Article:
The arrival of the apps economy brings a huge opportunity to generate economic growth by writing software for smartphones, browsers and social networks.
Earlier this year, Facebook chief operating officer Sheryl Sandberg took to the stage at Davos and revealed that the growth of the social network and mobile apps in recent years has supported 232,000 jobs.
Citing a study by Deloitte, she said Facebook contributes €15.3bn of economic impact to the European Union’s gross domestic product (GDP), including 32,000 jobs and €2.3bn to the UK’s GDP.
Drilling down to Ireland, Facebook has supported 5,000 jobs and contributed an estimated €400m to GDP. The economic impact apps and services on top of the Facebook platform is estimated to be €100m in Ireland and has created 1,000 new jobs.
A further knock-on effect has been the demand for devices and broadband attributed to Facebook, estimated to be worth €100m in Ireland. This has generated 500 new jobs.
Think about those numbers for a second and realise that the social network is just one of a number of platforms from social networks, to smartphones, smart TV and even internet browsers that are creating economic opportunities in Ireland and across the world.
Apple at the forefront
Apple, which kick-started the mobile apps economy via the iPhone and which employs 2,800 in Cork with 500 more on the way, points too to the impact its platforms have had on economic growth. Since the App Store launched in 2008, more than 700,000 apps have been published and downloaded more than 10bn times, spurring thousands of new businesses.
An economic impact study estimates that Apple’s ecosystem supports 514,000 American jobs, plus 47,000 direct jobs. Globally, it employs 700,000 outside the US directly in places like Cork and indirectly in the manufacture of iPhones, iPads and other products.
According to IDC, cloud computing will result in 14m new jobs globally by 2014. In Ireland, Microsoft and Goodbody Consultants reckon 9,000 new cloud jobs could be created.
With the launch of Windows Phone and the forthcoming launch of Windows 8 with a whole slew of Metro apps, Microsoft has ambitious plans for a world where ordinary people get their apps on demand.
Late last year, Microsoft CEO Steve Ballmer summed up the apps economy opportunity.
“There’s never been a better time to have software development as a core skill. The developer community is multiplying from the hardcore developers that may be 10m people to more than 100m people around the planet writing apps, and the chance to do more and profit economically is growing.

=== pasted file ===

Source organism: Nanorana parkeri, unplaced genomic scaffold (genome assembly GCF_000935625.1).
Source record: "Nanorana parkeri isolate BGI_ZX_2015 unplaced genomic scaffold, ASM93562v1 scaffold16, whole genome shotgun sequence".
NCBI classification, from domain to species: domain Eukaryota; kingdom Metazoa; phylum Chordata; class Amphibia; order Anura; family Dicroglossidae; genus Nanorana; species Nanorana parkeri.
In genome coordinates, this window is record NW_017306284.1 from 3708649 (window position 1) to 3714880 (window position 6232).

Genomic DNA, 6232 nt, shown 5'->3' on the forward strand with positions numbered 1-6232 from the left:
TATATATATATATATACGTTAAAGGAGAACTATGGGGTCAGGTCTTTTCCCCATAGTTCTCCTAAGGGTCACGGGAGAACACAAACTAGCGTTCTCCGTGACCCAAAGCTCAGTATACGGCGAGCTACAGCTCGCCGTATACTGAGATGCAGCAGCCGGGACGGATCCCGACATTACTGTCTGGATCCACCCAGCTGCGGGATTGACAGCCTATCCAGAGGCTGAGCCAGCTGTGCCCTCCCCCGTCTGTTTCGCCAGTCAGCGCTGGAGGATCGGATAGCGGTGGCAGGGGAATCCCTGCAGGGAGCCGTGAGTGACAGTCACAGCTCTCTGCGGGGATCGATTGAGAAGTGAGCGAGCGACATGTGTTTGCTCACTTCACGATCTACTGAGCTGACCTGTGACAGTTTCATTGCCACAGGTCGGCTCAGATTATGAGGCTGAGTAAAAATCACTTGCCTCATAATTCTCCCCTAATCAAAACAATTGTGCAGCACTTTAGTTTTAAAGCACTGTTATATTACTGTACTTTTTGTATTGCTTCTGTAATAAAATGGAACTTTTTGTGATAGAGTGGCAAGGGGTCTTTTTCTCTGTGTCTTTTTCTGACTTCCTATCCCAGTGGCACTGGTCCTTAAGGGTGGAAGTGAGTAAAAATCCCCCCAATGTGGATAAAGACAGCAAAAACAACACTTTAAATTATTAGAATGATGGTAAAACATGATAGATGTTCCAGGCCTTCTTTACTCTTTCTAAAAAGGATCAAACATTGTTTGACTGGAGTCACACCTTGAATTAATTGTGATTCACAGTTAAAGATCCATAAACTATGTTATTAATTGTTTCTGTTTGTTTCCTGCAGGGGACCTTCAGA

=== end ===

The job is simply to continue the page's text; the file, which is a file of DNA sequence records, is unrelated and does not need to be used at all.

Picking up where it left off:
“Betting on us and the work we are doing will be an essential part of what you do. Some 350m Windows devices will be sold this year.”
Facebook has had apps at its core since 2007 and, with the launch of Timeline and a slew of mobile apps, is a key player in the apps economy. As well as buying Instagram for $1bn, Facebook wants its new App Centre to drive the distribution of apps from the desktop to various smartphone platforms, including iOS, Android and Windows Phone.
Charles Dowd, developer relations manager at Facebook, is a seasoned software executive who has worked at Microsoft and IBM and who has started up several software companies.
Facebook business for Betapond
Since it arrived in Ireland in 2009, Facebook has held developer garages in London and Dublin to foster the local apps economy. “One example of a really good Irish company that has done very well on the Facebook platform is Betapond, which began life in Waterford and now has offices in Dublin, London and California,” says Dowd.
Betapond develops social media solutions primarily for Facebook, which are used in the retail, entertainment and tourism sectors for companies such as Paddy Power, Tourism Ireland and Visit Britain.
It is the only Irish company so far to make it onto the Facebook Preferred Marketing Developer Programme and, according to Dowd, the company is currently in Silicon Valley working with Facebook engineers developing an ambitious project for one of the world’s best-known brands as part of the social network’s Shipyard programme.
“Betapond was chosen from 241 businesses in the Preferred Marketing Programme by a major brand to revamp its social strategy,” he says.
Apps companies in the Facebook ecosystem represent a broad spectrum, he continues, from Zynga, which was valued at $5bn when it went public last year, to Betapond, which this year raised $1.1m in venture capital.
“Between them, the 241 companies in the Preferred Marketing Developer Programme have raised $1bn in funding to do Facebook-only things. Some of them are doing really interesting business-to-business (B2B) work, such as core CRM integration and purchasing APIs, while others are developing Timeline apps for brands like Nike,” he says.